What is a Legal Entry?
When filing a Form I-485, which is an Application to Adjust Status, you will need to be able to prove that you had a lawful entry into the United States. Lawful entry is when you were accepted or paroled into the United States. For most people, this means that you entered the United States with the right documentation and made actual face to face contact with a U.S. immigration officer and the officer in contact with you acknowledged your entry to the United States. Typically, this happens at an entry point such as airports, seaports, border crossing, etc. when you share your passport and visa with an officer.
The confirmation of your lawful entry must be related to your most recent entry to the U.S. Most people that submit an adjustment of status application will submit a copy of at least one of the following documents:
• Form I-94 Arrival-Departure Record
• Passport page with admission or parole stamp (issued by a U.S. immigration officer)
• Passport page with nonimmigrant visa
• Border crossing card (Mexican citizens only)
What is Unlawful Entry?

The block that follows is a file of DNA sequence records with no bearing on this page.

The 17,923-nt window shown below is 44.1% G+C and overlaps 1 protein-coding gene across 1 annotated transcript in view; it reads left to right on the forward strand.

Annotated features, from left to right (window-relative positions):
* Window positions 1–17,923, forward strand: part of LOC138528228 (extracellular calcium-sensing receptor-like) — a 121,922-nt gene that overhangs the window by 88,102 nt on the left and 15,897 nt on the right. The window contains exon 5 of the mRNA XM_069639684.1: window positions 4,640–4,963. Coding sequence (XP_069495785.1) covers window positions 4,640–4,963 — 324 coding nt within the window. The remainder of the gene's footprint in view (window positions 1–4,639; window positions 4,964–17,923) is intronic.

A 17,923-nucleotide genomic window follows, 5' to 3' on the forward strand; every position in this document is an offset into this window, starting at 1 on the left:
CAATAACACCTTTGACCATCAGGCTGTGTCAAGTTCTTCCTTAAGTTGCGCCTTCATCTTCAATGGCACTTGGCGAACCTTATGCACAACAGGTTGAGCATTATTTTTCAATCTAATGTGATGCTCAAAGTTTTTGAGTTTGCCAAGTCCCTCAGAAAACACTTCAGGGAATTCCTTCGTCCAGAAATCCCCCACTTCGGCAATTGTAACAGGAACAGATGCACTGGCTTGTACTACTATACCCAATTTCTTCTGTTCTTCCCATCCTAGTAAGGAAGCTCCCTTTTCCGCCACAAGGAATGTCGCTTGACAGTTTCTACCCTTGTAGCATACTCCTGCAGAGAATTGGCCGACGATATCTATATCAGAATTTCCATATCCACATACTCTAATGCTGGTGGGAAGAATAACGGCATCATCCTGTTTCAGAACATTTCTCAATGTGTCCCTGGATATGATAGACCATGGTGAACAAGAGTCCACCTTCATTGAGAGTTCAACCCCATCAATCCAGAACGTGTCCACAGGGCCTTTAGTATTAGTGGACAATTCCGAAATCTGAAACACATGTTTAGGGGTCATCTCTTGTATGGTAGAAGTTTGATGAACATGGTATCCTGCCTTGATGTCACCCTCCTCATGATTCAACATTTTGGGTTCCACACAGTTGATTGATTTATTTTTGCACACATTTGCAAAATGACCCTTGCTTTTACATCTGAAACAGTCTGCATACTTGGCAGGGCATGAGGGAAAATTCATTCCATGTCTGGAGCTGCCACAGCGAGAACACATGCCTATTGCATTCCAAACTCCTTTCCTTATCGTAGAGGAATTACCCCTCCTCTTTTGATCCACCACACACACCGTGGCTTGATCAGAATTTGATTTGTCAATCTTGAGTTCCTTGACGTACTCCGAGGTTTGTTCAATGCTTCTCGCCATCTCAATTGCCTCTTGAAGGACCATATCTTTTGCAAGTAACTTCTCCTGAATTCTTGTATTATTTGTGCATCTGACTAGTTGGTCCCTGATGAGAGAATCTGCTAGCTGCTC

If you entered the United States through an unlawful entry, you face a more difficult path to a green card. Those who entered without an inspection cannot adjust status. This is a frequent problem faced by many undocumented immigrants who marry a U.S. citizen or legal permanent resident. It is possible to become a permanent resident (a green card holder), but the path is a lot more complex. You may need to use a consular processing and request a provisional unlawful presence waiver. If this is your situation, we recommend that you seek the guidance of an immigration attorney.
What is a Provisional Unlawful Presence Waiver?
The provisional unlawful presence waiver allows the person to remain in the United States while USCIS decides on the pending waiver, and then leave the United States to attend their immigrant visa interview only after the waiver is approved. Rather than pardoning the unlawful entry, which is the common misconception with this waiver, it pardons the unlawful presence. Unfortunately, if the parent entered illegally into the United States, they are eligible to apply through their United States Citizen child, but they must also have a USC/LPR spouse or parent to apply for the provisional waiver. Qualifying relatives include USC/LPR spouses or parents. A child cannot be a qualifying relative.